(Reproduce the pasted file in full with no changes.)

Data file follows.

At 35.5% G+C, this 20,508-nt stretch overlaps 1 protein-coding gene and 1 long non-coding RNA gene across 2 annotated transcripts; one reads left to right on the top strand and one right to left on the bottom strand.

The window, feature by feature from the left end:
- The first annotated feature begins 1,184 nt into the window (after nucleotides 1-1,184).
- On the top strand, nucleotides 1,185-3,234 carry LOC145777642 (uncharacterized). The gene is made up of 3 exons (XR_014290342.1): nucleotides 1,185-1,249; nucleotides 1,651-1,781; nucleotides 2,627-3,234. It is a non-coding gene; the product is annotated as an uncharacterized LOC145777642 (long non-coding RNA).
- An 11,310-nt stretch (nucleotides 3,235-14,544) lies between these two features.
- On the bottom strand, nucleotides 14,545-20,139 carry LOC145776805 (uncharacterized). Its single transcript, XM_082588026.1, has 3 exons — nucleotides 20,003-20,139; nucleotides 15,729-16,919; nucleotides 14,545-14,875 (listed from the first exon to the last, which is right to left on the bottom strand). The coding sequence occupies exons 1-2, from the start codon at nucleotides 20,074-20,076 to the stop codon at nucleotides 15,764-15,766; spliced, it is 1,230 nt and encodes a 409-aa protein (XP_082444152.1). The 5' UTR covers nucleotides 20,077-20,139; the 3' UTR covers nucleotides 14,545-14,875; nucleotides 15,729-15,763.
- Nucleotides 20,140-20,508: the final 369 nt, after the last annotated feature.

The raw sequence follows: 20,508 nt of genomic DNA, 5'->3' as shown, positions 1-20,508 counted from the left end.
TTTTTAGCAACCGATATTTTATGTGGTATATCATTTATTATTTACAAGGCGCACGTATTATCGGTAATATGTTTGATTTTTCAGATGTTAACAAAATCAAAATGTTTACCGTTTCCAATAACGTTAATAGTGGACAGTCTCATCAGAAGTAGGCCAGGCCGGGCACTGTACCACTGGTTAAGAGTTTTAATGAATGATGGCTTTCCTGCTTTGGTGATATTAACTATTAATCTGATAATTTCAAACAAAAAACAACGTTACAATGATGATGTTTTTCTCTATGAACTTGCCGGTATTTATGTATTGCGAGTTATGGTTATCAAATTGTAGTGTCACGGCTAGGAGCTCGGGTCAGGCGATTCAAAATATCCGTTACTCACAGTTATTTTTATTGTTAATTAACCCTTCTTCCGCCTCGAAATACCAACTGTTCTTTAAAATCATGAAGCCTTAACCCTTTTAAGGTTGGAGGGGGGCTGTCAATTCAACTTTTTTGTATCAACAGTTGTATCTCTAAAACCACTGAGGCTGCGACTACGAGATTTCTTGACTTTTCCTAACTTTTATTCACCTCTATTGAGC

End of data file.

At 35.5% G+C, this 20,508-nt stretch overlaps 1 protein-coding gene and 1 long non-coding RNA gene across 2 annotated transcripts; one reads left to right on the top strand and one right to left on the bottom strand.

The window, feature by feature from the left end:
- The first annotated feature begins 1,184 nt into the window (after nucleotides 1-1,184).
- On the top strand, nucleotides 1,185-3,234 carry LOC145777642 (uncharacterized). The gene is made up of 3 exons (XR_014290342.1): nucleotides 1,185-1,249; nucleotides 1,651-1,781; nucleotides 2,627-3,234. It is a non-coding gene; the product is annotated as an uncharacterized LOC145777642 (long non-coding RNA).
- An 11,310-nt stretch (nucleotides 3,235-14,544) lies between these two features.
- On the bottom strand, nucleotides 14,545-20,139 carry LOC145776805 (uncharacterized). Its single transcript, XM_082588026.1, has 3 exons — nucleotides 20,003-20,139; nucleotides 15,729-16,919; nucleotides 14,545-14,875 (listed from the first exon to the last, which is right to left on the bottom strand). The coding sequence occupies exons 1-2, from the start codon at nucleotides 20,074-20,076 to the stop codon at nucleotides 15,764-15,766; spliced, it is 1,230 nt and encodes a 409-aa protein (XP_082444152.1). The 5' UTR covers nucleotides 20,077-20,139; the 3' UTR covers nucleotides 14,545-14,875; nucleotides 15,729-15,763.
- Nucleotides 20,140-20,508: the final 369 nt, after the last annotated feature.

The raw sequence follows: 20,508 nt of genomic DNA, 5'->3' as shown, positions 1-20,508 counted from the left end.
TTTTTAGCAACCGATATTTTATGTGGTATATCATTTATTATTTACAAGGCGCACGTATTATCGGTAATATGTTTGATTTTTCAGATGTTAACAAAATCAAAATGTTTACCGTTTCCAATAACGTTAATAGTGGACAGTCTCATCAGAAGTAGGCCAGGCCGGGCACTGTACCACTGGTTAAGAGTTTTAATGAATGATGGCTTTCCTGCTTTGGTGATATTAACTATTAATCTGATAATTTCAAACAAAAAACAACGTTACAATGATGATGTTTTTCTCTATGAACTTGCCGGTATTTATGTATTGCGAGTTATGGTTATCAAATTGTAGTGTCACGGCTAGGAGCTCGGGTCAGGCGATTCAAAATATCCGTTACTCACAGTTATTTTTATTGTTAATTAACCCTTCTTCCGCCTCGAAATACCAACTGTTCTTTAAAATCATGAAGCCTTAACCCTTTTAAGGTTGGAGGGGGGCTGTCAATTCAACTTTTTTGTATCAACAGTTGTATCTCTAAAACCACTGAGGCTGCGACTACGAGATTTCTTGACTTTTCCTAACTTTTATTCACCTCTATTGAGC